Political disputes threaten holding elections on time next December

It is expected that the House of Representatives will begin this week to discuss the electoral law amid political differences between the parties over the mechanism, and the Presidential Council’s proposal to issue a decree imposing a constitutional basis in consultation with the Supreme Court, the House of Representatives and the High Council of State.

An upcoming session of the House of Representatives this week to discuss the draft law on directly electing the president by the people, and the distribution of electoral districts throughout the country, at a time when the parliament is expected to finish the budget bill and the file of sovereign positions to pass electoral laws.

The legislative body’s announcement of the start of the election law comes amid political differences that are almost ravaging the scheduled date for holding the parliamentary and presidential elections on 24 December.

Disagreements led to argument on the constitutional basis for elections among members of the Libyan Political Dialogue Forum, in return for another step that the High Council of State mobilizes to call for a referendum on the draft constitution.

The Head of the High Council of State, Khaled Al-Mashri, renewed his accusations against Parliament and the Electoral Commission of delaying the referendum.

The Head of the High National Elections Commission, Emad Al-Sayeh, in turn, believes that holding the referendum on the constitution and holding the elections in December is a technically difficult procedure, pointing out that the main obstacle is the dispute between the House of Representatives and the High Council of State, while the commission did not receive the necessary electoral legislation due to the absence of consensus.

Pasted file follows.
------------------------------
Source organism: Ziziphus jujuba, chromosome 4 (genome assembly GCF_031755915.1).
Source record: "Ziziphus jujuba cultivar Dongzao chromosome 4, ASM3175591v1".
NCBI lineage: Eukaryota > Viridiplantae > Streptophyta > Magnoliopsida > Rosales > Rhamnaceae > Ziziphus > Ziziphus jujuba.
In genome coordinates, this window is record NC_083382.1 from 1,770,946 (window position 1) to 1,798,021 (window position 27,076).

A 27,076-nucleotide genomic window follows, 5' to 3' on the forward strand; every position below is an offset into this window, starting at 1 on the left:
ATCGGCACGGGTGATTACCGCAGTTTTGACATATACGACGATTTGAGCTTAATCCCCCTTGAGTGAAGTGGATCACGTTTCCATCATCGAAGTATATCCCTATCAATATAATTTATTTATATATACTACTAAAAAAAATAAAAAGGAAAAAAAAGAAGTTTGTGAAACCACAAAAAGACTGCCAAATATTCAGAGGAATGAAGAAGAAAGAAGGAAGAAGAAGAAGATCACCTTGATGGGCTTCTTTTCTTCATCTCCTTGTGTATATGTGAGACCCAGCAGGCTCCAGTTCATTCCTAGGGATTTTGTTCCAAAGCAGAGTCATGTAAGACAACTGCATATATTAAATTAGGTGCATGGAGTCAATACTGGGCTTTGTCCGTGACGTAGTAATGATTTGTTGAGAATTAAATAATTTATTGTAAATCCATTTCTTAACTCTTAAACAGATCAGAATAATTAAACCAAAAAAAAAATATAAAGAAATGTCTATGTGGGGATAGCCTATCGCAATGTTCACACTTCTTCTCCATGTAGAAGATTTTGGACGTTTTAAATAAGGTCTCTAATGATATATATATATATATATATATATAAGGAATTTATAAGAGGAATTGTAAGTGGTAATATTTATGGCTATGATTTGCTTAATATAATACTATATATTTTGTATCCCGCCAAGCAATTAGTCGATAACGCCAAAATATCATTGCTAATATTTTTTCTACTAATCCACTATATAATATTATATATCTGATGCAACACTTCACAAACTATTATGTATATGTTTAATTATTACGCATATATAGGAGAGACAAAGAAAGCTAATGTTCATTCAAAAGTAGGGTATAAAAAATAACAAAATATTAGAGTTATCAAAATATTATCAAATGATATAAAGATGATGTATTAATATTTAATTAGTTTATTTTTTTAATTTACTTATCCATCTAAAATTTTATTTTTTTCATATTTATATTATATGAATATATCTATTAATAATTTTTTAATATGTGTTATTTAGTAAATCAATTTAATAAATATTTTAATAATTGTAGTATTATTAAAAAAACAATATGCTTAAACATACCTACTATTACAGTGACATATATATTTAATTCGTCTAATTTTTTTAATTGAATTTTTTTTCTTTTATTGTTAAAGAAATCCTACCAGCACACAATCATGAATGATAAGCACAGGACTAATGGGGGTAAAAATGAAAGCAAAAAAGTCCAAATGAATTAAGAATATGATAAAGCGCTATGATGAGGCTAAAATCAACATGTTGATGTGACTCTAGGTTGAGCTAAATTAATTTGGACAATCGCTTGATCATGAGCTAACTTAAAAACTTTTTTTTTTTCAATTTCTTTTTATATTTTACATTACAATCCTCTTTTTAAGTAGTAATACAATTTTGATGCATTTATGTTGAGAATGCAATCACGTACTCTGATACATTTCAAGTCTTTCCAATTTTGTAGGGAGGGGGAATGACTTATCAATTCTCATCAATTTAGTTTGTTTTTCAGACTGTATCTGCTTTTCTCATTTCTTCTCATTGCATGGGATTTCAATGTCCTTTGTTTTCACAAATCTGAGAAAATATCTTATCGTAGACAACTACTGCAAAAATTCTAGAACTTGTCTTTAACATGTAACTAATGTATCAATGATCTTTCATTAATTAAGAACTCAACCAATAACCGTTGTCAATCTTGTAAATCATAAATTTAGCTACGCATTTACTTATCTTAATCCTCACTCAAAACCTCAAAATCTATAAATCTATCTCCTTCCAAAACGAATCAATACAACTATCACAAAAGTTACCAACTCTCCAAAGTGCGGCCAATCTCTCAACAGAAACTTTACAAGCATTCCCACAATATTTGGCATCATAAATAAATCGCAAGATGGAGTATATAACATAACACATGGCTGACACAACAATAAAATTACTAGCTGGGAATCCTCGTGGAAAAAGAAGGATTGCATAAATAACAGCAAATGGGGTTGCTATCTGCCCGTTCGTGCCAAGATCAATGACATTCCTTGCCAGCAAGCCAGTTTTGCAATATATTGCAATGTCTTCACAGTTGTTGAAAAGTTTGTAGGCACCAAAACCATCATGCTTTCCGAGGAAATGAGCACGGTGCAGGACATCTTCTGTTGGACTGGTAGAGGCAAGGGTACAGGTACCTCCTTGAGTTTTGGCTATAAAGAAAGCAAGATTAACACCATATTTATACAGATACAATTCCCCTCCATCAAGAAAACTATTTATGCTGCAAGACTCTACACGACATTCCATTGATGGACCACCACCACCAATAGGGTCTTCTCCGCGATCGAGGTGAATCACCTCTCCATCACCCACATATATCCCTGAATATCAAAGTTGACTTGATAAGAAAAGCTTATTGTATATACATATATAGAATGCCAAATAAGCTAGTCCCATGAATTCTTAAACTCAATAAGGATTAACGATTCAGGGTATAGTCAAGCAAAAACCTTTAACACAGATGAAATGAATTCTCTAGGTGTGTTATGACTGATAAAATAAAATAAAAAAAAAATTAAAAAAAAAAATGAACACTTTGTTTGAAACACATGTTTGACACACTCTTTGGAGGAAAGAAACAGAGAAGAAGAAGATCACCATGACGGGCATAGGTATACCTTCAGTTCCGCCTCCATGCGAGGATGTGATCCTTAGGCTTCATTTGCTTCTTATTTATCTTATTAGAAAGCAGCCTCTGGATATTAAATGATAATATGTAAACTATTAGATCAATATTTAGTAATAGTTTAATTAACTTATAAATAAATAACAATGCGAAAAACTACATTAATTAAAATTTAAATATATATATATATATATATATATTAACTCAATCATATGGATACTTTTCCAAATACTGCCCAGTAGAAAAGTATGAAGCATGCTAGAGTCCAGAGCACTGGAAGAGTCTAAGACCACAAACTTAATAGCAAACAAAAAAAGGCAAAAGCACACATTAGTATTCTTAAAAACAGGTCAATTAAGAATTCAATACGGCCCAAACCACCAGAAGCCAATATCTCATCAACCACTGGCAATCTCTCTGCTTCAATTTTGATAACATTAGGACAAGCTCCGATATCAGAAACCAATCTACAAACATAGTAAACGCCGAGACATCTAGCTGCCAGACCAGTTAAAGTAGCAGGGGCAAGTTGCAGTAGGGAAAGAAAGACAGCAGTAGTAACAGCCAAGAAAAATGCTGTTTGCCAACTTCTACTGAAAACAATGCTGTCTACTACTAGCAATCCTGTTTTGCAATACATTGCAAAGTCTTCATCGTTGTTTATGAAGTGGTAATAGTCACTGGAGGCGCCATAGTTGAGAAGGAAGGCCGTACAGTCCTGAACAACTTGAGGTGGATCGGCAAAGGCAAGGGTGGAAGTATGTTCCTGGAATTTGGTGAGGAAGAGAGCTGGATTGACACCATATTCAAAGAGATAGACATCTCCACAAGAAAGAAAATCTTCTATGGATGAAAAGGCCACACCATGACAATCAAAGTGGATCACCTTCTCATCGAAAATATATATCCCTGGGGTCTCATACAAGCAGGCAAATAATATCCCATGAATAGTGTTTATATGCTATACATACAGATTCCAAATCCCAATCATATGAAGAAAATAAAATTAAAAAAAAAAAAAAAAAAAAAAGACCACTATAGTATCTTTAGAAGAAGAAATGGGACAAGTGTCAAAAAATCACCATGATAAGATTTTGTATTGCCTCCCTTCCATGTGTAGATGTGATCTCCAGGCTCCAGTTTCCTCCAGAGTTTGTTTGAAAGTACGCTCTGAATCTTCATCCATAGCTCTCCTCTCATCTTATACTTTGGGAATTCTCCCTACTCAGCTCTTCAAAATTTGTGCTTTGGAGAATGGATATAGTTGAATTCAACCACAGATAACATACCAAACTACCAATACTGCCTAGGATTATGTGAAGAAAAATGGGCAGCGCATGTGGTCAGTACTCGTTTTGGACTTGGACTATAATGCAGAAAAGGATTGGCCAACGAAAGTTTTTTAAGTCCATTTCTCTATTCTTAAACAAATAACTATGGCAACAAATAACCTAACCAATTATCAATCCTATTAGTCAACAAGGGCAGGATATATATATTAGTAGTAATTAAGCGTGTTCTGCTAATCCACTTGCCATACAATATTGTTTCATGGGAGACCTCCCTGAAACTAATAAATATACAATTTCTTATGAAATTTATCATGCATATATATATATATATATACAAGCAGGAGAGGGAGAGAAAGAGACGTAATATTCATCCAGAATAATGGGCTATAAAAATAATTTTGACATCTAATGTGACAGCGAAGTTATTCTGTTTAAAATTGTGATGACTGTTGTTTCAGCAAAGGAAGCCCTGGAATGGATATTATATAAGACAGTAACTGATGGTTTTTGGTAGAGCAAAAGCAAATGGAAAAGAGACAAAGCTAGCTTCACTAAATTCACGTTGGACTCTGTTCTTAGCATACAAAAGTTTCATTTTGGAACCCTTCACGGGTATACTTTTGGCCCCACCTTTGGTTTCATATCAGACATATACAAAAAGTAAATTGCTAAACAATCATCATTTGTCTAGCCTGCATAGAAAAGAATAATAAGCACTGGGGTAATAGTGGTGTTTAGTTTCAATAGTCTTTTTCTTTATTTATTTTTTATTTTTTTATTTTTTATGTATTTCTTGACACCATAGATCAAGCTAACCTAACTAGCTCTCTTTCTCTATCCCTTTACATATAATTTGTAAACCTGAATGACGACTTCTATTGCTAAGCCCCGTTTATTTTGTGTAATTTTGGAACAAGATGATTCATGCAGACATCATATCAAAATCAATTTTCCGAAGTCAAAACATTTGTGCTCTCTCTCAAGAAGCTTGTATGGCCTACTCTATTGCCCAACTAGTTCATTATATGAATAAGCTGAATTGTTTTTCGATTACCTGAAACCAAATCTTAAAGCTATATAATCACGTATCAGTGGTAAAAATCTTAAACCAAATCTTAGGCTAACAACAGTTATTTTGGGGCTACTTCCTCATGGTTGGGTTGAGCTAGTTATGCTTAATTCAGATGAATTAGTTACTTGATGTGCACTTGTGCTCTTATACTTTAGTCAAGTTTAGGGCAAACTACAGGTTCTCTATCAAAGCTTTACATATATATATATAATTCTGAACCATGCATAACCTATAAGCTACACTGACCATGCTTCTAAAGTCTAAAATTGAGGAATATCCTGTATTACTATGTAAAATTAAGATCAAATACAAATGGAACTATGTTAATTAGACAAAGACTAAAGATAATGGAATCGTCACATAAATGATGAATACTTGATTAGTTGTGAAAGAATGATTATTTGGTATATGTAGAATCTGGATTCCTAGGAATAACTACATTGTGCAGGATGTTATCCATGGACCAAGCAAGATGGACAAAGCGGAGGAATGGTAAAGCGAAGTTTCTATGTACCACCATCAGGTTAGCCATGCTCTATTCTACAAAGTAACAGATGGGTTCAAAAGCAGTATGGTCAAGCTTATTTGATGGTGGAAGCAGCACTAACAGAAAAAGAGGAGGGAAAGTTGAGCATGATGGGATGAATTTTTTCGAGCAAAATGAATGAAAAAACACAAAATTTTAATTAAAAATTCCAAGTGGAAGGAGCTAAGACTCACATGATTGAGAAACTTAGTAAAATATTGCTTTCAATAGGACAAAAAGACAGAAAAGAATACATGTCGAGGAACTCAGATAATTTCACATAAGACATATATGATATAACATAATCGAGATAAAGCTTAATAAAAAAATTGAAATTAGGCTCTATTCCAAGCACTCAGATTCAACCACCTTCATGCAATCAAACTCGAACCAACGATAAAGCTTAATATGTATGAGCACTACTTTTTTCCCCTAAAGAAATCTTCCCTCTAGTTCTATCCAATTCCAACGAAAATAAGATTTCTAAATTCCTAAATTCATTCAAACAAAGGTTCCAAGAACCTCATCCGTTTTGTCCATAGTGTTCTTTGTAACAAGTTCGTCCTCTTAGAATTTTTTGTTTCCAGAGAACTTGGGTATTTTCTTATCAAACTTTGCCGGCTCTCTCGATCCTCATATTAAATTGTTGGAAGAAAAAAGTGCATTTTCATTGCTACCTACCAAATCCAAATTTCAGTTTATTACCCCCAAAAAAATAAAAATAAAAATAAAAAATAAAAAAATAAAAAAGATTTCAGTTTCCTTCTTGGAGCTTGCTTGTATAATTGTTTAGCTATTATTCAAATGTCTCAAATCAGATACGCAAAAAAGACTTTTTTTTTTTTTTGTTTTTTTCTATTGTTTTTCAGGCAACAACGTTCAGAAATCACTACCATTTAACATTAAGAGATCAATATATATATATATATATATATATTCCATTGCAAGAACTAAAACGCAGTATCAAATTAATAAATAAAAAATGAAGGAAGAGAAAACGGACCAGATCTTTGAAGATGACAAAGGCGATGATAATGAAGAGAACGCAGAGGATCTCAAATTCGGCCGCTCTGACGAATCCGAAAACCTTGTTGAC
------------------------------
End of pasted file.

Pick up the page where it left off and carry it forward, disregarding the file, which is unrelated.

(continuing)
As for the Presidential Council, it went even further by using the constitutional basis of “the last remedy,” proposed by Presidential Council member Mossa Al-Koni, in the event of disagreement, issuing a presidential decree imposing a constitutional basis, in coordination with the Supreme Court and consulting with members of the High Council of State and Parliament, accusing all parties of obstruction.

If another battle over elections could erupt in the event of a disagreement among the parties on the presidential proposal, the country may enter the maze of a new legal and constitutional controversy.

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